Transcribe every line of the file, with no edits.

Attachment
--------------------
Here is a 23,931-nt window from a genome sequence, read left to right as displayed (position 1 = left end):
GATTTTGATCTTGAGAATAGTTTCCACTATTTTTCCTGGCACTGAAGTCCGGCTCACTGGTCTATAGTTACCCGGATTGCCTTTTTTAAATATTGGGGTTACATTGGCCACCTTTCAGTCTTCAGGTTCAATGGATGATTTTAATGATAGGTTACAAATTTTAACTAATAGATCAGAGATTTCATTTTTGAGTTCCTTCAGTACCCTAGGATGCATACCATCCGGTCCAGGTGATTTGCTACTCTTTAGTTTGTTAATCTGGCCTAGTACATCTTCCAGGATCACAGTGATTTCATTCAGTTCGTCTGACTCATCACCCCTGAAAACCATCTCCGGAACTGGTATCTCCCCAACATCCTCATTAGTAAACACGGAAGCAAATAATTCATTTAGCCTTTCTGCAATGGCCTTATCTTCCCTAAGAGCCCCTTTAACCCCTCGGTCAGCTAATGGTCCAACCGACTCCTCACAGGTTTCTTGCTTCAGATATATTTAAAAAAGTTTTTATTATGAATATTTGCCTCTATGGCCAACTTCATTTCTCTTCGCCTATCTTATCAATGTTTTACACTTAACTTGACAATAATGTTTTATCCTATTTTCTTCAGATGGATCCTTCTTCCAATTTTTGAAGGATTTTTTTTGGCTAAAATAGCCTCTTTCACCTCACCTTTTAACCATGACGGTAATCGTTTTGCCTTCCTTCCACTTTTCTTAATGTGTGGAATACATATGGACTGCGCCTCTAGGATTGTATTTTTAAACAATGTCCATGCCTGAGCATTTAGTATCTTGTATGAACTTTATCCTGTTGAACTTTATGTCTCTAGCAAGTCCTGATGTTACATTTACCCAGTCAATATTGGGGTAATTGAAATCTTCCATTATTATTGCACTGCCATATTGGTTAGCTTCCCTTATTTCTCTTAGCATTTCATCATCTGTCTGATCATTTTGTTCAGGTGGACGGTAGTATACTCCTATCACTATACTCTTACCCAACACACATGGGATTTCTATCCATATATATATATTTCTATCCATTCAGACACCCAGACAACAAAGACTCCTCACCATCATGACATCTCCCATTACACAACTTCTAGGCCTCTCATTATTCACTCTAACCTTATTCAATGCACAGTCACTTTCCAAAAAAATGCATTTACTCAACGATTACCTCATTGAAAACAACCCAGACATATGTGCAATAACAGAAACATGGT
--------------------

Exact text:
Here is a 23,931-nt window from a genome sequence, read left to right as displayed (position 1 = left end):
GATTTTGATCTTGAGAATAGTTTCCACTATTTTTCCTGGCACTGAAGTCCGGCTCACTGGTCTATAGTTACCCGGATTGCCTTTTTTAAATATTGGGGTTACATTGGCCACCTTTCAGTCTTCAGGTTCAATGGATGATTTTAATGATAGGTTACAAATTTTAACTAATAGATCAGAGATTTCATTTTTGAGTTCCTTCAGTACCCTAGGATGCATACCATCCGGTCCAGGTGATTTGCTACTCTTTAGTTTGTTAATCTGGCCTAGTACATCTTCCAGGATCACAGTGATTTCATTCAGTTCGTCTGACTCATCACCCCTGAAAACCATCTCCGGAACTGGTATCTCCCCAACATCCTCATTAGTAAACACGGAAGCAAATAATTCATTTAGCCTTTCTGCAATGGCCTTATCTTCCCTAAGAGCCCCTTTAACCCCTCGGTCAGCTAATGGTCCAACCGACTCCTCACAGGTTTCTTGCTTCAGATATATTTAAAAAAGTTTTTATTATGAATATTTGCCTCTATGGCCAACTTCATTTCTCTTCGCCTATCTTATCAATGTTTTACACTTAACTTGACAATAATGTTTTATCCTATTTTCTTCAGATGGATCCTTCTTCCAATTTTTGAAGGATTTTTTTTGGCTAAAATAGCCTCTTTCACCTCACCTTTTAACCATGACGGTAATCGTTTTGCCTTCCTTCCACTTTTCTTAATGTGTGGAATACATATGGACTGCGCCTCTAGGATTGTATTTTTAAACAATGTCCATGCCTGAGCATTTAGTATCTTGTATGAACTTTATCCTGTTGAACTTTATGTCTCTAGCAAGTCCTGATGTTACATTTACCCAGTCAATATTGGGGTAATTGAAATCTTCCATTATTATTGCACTGCCATATTGGTTAGCTTCCCTTATTTCTCTTAGCATTTCATCATCTGTCTGATCATTTTGTTCAGGTGGACGGTAGTATACTCCTATCACTATACTCTTACCCAACACACATGGGATTTCTATCCATATATATATATTTCTATCCATTCAGACACCCAGACAACAAAGACTCCTCACCATCATGACATCTCCCATTACACAACTTCTAGGCCTCTCATTATTCACTCTAACCTTATTCAATGCACAGTCACTTTCCAAAAAAATGCATTTACTCAACGATTACCTCATTGAAAACAACCCAGACATATGTGCAATAACAGAAACATGGT